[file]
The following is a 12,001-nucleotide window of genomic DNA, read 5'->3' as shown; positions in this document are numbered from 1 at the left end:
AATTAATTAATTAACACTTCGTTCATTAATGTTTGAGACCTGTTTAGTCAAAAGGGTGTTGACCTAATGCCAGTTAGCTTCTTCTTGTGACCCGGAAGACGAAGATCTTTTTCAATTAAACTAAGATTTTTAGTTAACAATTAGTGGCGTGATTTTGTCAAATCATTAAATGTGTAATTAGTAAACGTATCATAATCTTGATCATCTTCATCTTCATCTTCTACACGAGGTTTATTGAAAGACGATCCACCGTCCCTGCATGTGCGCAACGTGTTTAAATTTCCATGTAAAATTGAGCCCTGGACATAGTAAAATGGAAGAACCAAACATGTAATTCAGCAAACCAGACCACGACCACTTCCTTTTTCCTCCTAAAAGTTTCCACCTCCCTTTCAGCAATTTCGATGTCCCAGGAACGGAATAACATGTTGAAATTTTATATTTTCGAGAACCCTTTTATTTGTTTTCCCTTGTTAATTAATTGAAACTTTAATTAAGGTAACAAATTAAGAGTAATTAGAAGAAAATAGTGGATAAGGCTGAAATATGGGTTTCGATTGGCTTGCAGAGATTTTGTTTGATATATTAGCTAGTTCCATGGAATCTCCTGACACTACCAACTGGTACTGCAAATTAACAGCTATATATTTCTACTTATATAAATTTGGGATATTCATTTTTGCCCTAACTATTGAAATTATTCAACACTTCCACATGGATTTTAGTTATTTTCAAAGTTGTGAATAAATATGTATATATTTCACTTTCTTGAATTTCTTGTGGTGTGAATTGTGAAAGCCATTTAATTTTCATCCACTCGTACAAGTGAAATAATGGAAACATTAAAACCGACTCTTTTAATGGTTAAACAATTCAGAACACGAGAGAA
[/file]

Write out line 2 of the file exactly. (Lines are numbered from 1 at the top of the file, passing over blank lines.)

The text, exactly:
AATTAATTAATTAACACTTCGTTCATTAATGTTTGAGACCTGTTTAGTCAAAAGGGTGTTGACCTAATGCCAGTTAGCTTCTTCTTGTGACCCGGAAGACGAAGATCTTTTTCAATTAAACTAAGATTTTTAGTTAACAATTAGTGGCGTGATTTTGTCAAATCATTAAATGTGTAATTAGTAAACGTATCATAATCTTGATCATCTTCATCTTCATCTTCTACACGAGGTTTATTGAAAGACGATCCACCGTCCCTGCATGTGCGCAACGTGTTTAAATTTCCATGTAAAATTGAGCCCTGGACATAGTAAAATGGAAGAACCAAACATGTAATTCAGCAAACCAGACCACGACCACTTCCTTTTTCCTCCTAAAAGTTTCCACCTCCCTTTCAGCAATTTCGATGTCCCAGGAACGGAATAACATGTTGAAATTTTATATTTTCGAGAACCCTTTTATTTGTTTTCCCTTGTTAATTAATTGAAACTTTAATTAAGGTAACAAATTAAGAGTAATTAGAAGAAAATAGTGGATAAGGCTGAAATATGGGTTTCGATTGGCTTGCAGAGATTTTGTTTGATATATTAGCTAGTTCCATGGAATCTCCTGACACTACCAACTGGTACTGCAAATTAACAGCTATATATTTCTACTTATATAAATTTGGGATATTCATTTTTGCCCTAACTATTGAAATTATTCAACACTTCCACATGGATTTTAGTTATTTTCAAAGTTGTGAATAAATATGTATATATTTCACTTTCTTGAATTTCTTGTGGTGTGAATTGTGAAAGCCATTTAATTTTCATCCACTCGTACAAGTGAAATAATGGAAACATTAAAACCGACTCTTTTAATGGTTAAACAATTCAGAACACGAGAGAA